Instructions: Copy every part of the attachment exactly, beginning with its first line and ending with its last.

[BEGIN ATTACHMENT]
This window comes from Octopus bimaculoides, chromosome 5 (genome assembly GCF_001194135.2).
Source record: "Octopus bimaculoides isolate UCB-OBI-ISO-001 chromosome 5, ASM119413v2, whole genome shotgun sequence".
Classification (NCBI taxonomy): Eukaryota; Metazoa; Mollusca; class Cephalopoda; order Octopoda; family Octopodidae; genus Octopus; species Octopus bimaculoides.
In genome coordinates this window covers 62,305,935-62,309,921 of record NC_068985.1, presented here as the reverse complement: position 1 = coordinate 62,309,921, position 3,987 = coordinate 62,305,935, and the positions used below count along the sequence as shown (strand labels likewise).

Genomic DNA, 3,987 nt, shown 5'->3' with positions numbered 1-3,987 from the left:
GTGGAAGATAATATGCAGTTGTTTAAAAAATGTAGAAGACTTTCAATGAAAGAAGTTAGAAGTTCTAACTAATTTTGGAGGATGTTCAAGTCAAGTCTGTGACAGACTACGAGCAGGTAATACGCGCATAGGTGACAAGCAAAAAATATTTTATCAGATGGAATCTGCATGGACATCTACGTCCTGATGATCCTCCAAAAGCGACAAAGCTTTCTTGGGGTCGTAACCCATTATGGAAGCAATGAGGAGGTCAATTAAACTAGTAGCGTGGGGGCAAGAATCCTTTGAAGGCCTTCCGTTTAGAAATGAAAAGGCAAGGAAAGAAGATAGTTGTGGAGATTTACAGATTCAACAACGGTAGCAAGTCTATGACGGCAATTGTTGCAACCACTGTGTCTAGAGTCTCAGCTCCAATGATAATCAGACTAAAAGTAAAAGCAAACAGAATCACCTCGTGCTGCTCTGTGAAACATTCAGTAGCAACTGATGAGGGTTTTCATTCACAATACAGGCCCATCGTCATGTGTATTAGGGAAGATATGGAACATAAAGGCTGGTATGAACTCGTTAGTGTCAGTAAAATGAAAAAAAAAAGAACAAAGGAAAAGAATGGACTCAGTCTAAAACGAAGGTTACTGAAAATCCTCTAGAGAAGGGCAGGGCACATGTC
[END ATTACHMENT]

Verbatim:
This window comes from Octopus bimaculoides, chromosome 5 (genome assembly GCF_001194135.2).
Source record: "Octopus bimaculoides isolate UCB-OBI-ISO-001 chromosome 5, ASM119413v2, whole genome shotgun sequence".
Classification (NCBI taxonomy): Eukaryota; Metazoa; Mollusca; class Cephalopoda; order Octopoda; family Octopodidae; genus Octopus; species Octopus bimaculoides.
In genome coordinates this window covers 62,305,935-62,309,921 of record NC_068985.1, presented here as the reverse complement: position 1 = coordinate 62,309,921, position 3,987 = coordinate 62,305,935, and the positions used below count along the sequence as shown (strand labels likewise).

Genomic DNA, 3,987 nt, shown 5'->3' with positions numbered 1-3,987 from the left:
GTGGAAGATAATATGCAGTTGTTTAAAAAATGTAGAAGACTTTCAATGAAAGAAGTTAGAAGTTCTAACTAATTTTGGAGGATGTTCAAGTCAAGTCTGTGACAGACTACGAGCAGGTAATACGCGCATAGGTGACAAGCAAAAAATATTTTATCAGATGGAATCTGCATGGACATCTACGTCCTGATGATCCTCCAAAAGCGACAAAGCTTTCTTGGGGTCGTAACCCATTATGGAAGCAATGAGGAGGTCAATTAAACTAGTAGCGTGGGGGCAAGAATCCTTTGAAGGCCTTCCGTTTAGAAATGAAAAGGCAAGGAAAGAAGATAGTTGTGGAGATTTACAGATTCAACAACGGTAGCAAGTCTATGACGGCAATTGTTGCAACCACTGTGTCTAGAGTCTCAGCTCCAATGATAATCAGACTAAAAGTAAAAGCAAACAGAATCACCTCGTGCTGCTCTGTGAAACATTCAGTAGCAACTGATGAGGGTTTTCATTCACAATACAGGCCCATCGTCATGTGTATTAGGGAAGATATGGAACATAAAGGCTGGTATGAACTCGTTAGTGTCAGTAAAATGAAAAAAAAAAGAACAAAGGAAAAGAATGGACTCAGTCTAAAACGAAGGTTACTGAAAATCCTCTAGAGAAGGGCAGGGCACATGTC